Essentially, with every new business use case, an application is identified based on the Industry 3.0 approach. This selection often stems from a Subject Matter Expert's (SMEs) preference, be it Power BI, OSI software, AWS, or even Excel. Within the chosen application, customized integration work is undertaken step-by-step, starting from connecting necessary data sources, ingesting and standardizing data, cleansing it, adding minimal context, performing calculations and aggregations, validating results, and eventually extracting value. This has been the standard procedure for four decades.

Stovepiped Integration and Architectures

While it can be operationally rewarding, transitioning from raw data to valuable information is an expensive step involving data integration, often accounting for up to 80% of the project cost. Although value is derived, it creates an isolated vertical system or "stovepipe", where all integration work is confined to a single application. Nevertheless, since there is a tangible return, the cycle repeats with every new business use case, often spreading the work across multiple applications within an enterprise.

Creating these stovepipes has significant drawbacks. They inhibit the creation of a single source of truth for both data access and integration work, stranding prior integration efforts within individual applications. Subject matter experts become segmented, limiting collaboration, and data governance becomes increasingly difficult due to diverse business rules and definitions across different applications. The biggest challenge, however, is scalability. While this approach can function for one-off solutions, it falters when applied globally across numerous sites.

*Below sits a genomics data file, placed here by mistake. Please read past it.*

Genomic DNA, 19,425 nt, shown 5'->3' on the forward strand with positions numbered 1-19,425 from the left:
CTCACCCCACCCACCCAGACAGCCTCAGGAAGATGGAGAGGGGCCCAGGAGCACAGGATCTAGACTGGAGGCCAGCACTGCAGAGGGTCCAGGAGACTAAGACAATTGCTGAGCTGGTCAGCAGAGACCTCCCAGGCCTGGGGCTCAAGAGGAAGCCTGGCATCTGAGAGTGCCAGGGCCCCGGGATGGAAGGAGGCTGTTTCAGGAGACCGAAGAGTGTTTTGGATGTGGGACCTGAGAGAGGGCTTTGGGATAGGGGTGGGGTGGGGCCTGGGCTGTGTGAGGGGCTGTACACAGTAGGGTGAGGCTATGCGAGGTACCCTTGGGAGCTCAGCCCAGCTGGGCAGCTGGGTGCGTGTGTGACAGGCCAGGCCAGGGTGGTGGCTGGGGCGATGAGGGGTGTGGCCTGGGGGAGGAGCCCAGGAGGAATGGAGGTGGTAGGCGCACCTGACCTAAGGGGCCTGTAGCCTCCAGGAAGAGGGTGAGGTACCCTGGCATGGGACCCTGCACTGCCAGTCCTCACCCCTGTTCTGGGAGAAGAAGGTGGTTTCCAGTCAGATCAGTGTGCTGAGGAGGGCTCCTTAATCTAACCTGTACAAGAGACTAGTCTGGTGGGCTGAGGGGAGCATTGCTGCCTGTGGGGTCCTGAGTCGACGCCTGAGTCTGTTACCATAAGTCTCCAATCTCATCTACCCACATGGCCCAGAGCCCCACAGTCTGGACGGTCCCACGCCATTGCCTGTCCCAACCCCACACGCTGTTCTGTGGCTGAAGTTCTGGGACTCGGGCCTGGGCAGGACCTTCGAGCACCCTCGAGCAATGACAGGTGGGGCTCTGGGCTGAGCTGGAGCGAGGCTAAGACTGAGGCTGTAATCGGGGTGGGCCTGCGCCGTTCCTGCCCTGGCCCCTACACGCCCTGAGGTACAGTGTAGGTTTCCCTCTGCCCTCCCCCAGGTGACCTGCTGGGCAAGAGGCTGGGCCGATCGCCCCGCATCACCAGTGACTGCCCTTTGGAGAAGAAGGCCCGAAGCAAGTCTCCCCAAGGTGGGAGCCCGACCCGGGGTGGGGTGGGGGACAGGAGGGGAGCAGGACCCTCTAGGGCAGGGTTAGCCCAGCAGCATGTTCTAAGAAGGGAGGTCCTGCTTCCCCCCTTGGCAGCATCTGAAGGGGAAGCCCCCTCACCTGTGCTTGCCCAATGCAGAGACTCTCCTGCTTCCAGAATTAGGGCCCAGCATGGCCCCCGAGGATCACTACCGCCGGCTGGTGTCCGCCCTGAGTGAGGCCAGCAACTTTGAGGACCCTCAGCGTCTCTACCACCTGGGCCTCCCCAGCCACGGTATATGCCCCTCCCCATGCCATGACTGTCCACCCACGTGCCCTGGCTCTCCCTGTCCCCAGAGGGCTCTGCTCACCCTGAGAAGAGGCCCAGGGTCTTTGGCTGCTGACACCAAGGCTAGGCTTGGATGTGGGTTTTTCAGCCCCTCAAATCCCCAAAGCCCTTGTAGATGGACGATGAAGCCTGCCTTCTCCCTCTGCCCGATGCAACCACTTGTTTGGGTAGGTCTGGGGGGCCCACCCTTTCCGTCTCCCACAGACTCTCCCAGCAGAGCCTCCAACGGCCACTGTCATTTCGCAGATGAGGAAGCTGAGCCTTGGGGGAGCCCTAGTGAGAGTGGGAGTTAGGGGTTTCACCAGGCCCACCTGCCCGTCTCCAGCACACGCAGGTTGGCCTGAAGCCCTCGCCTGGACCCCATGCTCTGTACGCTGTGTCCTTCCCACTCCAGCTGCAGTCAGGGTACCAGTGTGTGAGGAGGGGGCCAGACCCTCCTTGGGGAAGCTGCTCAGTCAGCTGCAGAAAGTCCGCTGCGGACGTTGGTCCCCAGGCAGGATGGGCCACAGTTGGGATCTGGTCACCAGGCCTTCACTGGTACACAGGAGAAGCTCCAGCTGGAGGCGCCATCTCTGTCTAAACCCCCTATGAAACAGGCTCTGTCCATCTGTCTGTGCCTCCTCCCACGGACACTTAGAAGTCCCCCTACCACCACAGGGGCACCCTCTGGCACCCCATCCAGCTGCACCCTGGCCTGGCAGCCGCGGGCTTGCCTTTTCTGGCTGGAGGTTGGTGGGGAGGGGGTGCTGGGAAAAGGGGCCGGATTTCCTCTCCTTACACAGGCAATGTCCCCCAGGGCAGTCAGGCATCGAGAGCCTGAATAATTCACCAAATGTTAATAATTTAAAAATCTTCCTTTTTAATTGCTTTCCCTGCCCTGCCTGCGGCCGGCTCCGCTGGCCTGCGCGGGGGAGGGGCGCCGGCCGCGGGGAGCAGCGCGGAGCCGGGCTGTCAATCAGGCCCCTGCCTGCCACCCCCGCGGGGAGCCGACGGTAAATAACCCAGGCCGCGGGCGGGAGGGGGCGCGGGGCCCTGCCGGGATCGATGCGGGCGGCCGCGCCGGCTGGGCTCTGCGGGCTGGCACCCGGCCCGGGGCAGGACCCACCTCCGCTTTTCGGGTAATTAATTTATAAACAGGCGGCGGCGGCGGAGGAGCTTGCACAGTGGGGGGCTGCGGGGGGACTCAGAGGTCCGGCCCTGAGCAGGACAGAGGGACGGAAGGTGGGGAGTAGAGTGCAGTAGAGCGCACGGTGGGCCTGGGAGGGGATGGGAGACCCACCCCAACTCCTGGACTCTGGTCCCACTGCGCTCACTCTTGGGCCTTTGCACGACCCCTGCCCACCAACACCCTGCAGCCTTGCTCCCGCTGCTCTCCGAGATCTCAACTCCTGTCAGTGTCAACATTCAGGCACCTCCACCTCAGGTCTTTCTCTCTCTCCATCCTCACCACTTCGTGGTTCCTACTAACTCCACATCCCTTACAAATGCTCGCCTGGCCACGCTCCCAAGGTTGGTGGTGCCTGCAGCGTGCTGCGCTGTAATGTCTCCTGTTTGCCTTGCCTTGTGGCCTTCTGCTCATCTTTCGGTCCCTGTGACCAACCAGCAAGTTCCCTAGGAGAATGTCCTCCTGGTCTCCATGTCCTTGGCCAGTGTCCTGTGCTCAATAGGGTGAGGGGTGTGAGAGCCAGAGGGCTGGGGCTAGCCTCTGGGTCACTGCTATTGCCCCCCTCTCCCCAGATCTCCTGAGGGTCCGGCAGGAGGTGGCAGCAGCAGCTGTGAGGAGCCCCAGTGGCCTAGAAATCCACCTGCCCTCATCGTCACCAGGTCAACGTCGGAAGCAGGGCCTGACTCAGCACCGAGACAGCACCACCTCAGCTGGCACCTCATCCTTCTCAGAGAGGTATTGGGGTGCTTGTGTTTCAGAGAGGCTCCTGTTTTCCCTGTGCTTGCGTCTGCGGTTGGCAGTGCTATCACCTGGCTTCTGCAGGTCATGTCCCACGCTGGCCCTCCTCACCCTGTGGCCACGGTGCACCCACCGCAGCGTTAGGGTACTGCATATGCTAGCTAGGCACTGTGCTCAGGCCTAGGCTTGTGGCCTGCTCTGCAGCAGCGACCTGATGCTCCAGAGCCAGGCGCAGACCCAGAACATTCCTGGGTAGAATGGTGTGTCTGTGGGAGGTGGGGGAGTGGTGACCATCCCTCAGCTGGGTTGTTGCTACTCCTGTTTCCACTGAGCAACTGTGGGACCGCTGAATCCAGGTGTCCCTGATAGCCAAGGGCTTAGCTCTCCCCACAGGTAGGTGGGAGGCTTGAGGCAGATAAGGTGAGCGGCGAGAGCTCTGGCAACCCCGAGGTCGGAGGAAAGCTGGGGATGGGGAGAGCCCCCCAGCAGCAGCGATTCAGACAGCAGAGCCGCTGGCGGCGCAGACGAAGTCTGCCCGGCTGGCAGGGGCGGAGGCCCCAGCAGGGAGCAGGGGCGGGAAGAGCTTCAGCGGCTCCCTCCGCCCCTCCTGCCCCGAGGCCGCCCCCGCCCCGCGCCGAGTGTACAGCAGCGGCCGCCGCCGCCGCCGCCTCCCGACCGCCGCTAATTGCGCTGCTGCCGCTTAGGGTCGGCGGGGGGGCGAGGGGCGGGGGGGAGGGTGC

An examination of a typical plant illustrates the point further. The meeting room walls of such a plant often carry a variety of reports and KPIs printed daily or handwritten on whiteboards. Each are emblematic of numerous stovepipes, or vertical integrations within applications, causing valuable project work to be lost over time. The situation becomes even more convoluted when trying to extend this form of reporting or analytics to an enterprise level. It typically leads to an attempt to link plant data ecosystem stovepipes and results in new stovepipes within enterprise data ecosystems. This method is fundamentally unscalable. Scaling analytics will remain an elusive goal as long as stovepipes and data silos continue to be created within organizations.